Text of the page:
THE era of fossil fuels must come to an end.
If that was not already evident after all the disasters in the past two decades, the latest report by the Intergovernmental Panel on Climate Change (IPCC) made it clearly undeniable.
This assessment presents how greenhouse gas (GHG) emissions continue to increase, despite widespread knowledge of the climate crisis. Around 64 percent of this pollution comes from burning fossil fuels that produce and release excessive carbon dioxide into our atmosphere and oceans. Should temperatures increase by at least 1.5 degrees Celsius, which is likely in the next two decades, climate change impacts may become irreversible.
Every country must do its part to mitigate the climate crisis. The Philippines is no exception to that.
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As one of the most vulnerable countries to climate change impacts, the Philippines has much at stake in ending the fossil fuel era. Extreme weather events cost the country over P506 billion in the past decade, over 98 percent of all losses and damages recorded during this period.
As a champion of climate justice during global conferences, the Philippines also has a moral imperative to avoid following the same fossil fuel-heavy modes of development used by the richer nations, which are the highest historical emitters of GHGs and caused this crisis in the first place.
However, the country underwhelms in moving away from dirty energy. Since 1998, the share of renewable energy (RE) in its energy grid has been decreasing, despite having a law passed in 2008 that should enable its growth. Instead, the government has opted to favor the expansion of the coal industry, which currently supplies more than half of power generation nationwide.
Recent conditions such as expensive electricity rates and issues with power supply have forced the government to finally start reducing the nation's dependency on coal. Yet instead of committing to RE, many officials and some aspirants in the upcoming elections have proposed to focus on the growth of the natural gas industry or even revive the Bataan Nuclear Power Plant.
Neither would fit with the Philippines' pursuit of low-emissions sustainable development. Per the IPCC report, to likely limit global warming to 1.5 C, coal must be virtually phased out by 2050 and the use of natural gas must be cut by 45 percent. Energy systems worldwide would be fueled mostly by RE, coupled with improved energy efficiency and conservation, demand-side management, and grids that are more responsive to times of crisis. Even the government itself has observed that a 50 percent RE share by 2040, or even earlier, is possible.
Given our exposure to climate-related hazards such as typhoons, future energy systems should also be physically resilient. The security risks, along with those of high initial costs of construction and political agendas, would cause impacts that are ultimately shouldered by citizens, making nuclear power unsuitable over RE in the Philippine context.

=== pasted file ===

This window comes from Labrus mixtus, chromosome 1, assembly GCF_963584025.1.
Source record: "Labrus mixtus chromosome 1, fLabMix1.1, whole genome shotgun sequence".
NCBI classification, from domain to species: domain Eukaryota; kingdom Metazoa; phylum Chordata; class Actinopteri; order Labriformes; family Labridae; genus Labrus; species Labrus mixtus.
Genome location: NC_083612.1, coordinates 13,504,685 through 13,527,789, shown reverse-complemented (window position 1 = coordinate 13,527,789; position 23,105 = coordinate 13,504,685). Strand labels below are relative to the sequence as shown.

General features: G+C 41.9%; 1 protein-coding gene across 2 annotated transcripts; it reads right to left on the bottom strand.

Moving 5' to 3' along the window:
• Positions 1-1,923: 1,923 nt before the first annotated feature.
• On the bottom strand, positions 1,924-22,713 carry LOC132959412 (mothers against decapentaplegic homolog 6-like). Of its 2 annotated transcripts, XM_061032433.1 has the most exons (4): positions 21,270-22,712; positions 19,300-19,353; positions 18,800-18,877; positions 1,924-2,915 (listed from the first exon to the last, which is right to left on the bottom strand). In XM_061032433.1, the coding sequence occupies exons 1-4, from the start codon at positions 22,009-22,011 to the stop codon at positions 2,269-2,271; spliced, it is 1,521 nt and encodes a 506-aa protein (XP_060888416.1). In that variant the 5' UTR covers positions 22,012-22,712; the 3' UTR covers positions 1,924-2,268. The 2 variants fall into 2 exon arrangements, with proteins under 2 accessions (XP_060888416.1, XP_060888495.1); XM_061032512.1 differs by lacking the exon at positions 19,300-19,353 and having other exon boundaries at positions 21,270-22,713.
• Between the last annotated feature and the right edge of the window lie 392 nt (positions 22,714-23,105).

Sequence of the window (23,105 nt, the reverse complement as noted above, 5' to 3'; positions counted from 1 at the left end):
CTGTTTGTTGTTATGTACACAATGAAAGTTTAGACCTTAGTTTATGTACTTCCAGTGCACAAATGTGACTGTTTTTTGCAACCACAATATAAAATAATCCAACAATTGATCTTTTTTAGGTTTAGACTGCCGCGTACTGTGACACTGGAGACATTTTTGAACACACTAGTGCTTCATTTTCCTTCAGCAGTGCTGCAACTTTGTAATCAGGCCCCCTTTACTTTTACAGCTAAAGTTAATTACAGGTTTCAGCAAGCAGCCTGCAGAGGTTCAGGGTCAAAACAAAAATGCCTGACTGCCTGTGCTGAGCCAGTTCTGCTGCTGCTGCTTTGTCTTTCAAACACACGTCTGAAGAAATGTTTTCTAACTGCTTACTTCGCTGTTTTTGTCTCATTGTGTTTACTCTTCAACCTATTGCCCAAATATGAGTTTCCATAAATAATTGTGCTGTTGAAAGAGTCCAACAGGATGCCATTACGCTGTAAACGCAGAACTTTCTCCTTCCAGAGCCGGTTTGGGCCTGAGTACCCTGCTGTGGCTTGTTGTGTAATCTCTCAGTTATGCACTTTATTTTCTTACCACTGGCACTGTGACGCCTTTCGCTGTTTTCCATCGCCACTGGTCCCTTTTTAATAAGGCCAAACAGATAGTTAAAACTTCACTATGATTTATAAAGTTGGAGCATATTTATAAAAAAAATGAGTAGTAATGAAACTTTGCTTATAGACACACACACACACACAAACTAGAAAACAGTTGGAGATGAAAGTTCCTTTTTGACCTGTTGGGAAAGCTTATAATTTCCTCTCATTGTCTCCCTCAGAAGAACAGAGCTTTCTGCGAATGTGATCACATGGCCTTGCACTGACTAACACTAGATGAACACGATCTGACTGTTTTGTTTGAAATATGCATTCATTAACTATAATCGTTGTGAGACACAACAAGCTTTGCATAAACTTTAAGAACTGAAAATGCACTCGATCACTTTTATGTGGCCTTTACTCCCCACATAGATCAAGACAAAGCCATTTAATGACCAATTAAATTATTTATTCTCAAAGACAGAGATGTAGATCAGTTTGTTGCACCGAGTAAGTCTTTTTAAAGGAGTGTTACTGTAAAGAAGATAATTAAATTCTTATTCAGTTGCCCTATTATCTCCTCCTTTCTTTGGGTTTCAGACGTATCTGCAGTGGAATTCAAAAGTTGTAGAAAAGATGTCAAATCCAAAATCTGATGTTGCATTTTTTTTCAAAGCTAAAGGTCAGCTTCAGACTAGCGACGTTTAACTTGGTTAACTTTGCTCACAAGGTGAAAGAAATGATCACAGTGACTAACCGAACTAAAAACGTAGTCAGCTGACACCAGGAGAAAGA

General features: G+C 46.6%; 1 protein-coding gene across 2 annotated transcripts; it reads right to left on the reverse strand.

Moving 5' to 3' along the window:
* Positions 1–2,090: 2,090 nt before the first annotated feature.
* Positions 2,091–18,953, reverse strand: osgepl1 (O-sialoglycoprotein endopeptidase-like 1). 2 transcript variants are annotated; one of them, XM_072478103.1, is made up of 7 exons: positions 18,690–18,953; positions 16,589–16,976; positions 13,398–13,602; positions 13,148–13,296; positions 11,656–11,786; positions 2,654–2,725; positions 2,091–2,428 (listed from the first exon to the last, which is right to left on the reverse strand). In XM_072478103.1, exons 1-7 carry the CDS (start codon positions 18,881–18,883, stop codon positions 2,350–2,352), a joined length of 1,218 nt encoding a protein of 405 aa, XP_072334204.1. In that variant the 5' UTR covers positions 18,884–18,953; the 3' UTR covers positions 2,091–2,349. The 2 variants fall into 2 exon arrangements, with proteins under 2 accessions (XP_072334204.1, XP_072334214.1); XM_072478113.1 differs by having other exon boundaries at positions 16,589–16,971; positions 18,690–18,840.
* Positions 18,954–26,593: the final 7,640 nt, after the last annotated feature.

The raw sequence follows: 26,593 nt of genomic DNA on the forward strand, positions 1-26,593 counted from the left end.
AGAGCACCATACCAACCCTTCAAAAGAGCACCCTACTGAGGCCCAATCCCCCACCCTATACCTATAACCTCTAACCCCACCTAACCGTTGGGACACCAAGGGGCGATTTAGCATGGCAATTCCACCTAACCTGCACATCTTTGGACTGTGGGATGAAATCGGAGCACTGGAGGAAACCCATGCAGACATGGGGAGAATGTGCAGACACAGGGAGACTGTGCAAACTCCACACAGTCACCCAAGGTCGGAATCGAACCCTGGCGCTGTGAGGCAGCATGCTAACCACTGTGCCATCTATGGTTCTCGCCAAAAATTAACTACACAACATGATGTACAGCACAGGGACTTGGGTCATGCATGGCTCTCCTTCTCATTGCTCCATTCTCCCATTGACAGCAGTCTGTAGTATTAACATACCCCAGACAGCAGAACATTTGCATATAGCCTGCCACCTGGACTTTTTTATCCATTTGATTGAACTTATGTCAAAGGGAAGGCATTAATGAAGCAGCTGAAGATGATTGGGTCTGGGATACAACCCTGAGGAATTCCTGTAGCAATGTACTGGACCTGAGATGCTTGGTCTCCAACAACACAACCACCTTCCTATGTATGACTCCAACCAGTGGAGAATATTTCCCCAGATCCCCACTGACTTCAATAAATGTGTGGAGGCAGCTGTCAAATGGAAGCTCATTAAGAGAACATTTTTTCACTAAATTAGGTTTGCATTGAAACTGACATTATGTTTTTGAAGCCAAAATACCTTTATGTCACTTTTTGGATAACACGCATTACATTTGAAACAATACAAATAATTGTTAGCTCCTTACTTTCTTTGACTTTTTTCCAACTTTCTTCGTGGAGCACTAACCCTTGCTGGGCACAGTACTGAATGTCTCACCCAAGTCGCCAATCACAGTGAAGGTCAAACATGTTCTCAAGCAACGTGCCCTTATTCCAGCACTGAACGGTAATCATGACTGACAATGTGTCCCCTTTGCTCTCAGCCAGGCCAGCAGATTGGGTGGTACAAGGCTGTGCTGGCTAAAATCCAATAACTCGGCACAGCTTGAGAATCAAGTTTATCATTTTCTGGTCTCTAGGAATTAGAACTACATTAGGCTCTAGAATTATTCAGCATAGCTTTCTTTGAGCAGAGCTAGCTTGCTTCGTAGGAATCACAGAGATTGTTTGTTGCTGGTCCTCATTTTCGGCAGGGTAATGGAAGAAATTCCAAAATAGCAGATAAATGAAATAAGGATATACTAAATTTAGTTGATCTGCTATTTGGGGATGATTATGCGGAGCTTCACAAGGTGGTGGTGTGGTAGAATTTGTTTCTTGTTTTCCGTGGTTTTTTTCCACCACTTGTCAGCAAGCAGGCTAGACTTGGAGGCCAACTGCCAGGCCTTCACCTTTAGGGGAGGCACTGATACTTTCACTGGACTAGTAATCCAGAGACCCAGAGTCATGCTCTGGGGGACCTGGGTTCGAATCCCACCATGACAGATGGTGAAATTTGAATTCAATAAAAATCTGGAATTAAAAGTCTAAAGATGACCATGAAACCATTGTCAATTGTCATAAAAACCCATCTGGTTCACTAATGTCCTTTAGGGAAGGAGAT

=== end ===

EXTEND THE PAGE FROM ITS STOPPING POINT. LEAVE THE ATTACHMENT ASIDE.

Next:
On the financial aspect, the IPCC provides even more evidence to break free from fossil fuels. Limiting global warming to 2 C would result in up to $4 trillion of stranded assets associated with coal, oil and natural gas by 2050, with coal assets worldwide at risk of being stranded before 2030. A 1.5-degree target would lead to even higher costs, which ideally should dissuade more investments in dirty energy.
Yet at the present, financial flows for fossil fuels still outpace funding for climate solutions. Many banks in the Philippines still provide funds for unsustainable energy. This is why it is important for public and private leaders to promote the divestment of these institutions from fossil fuels and other environmentally harmful industries.
While the likes of the Bank of the Philippine Islands and the Rizal Commercial Banking Corp. have already announced targets and timelines to stop financing coal within the decade, more assets need to be withdrawn and reinvested into RE development.
Furthermore, the country also needs to secure means of implementation such as finance, technology transfer and capacity-building from developed nations. These means, which should be in the form of grants instead of loans, are needed to achieve its goal of reducing GHG emissions by 75 percent for the period 2020-2030, as stipulated in its first Nationally Determined Contributions.
The just transition away from fossil fuels is inevitable. This years-long process will not be easy, especially if our current and future leaders keep finding any excuse to delay the growth of RE. Yet it is needed for us to achieve national sustainable development.
There is simply no future that exists when the Philippines can remain addicted to dirty energy and still avoid extreme impacts of the climate crisis. It is time to invest in our future. And as science tells us once again, it starts by accepting that the era of fossil fuels must come to an end.
John Leo Algo
Aksyon Klima Pilipinas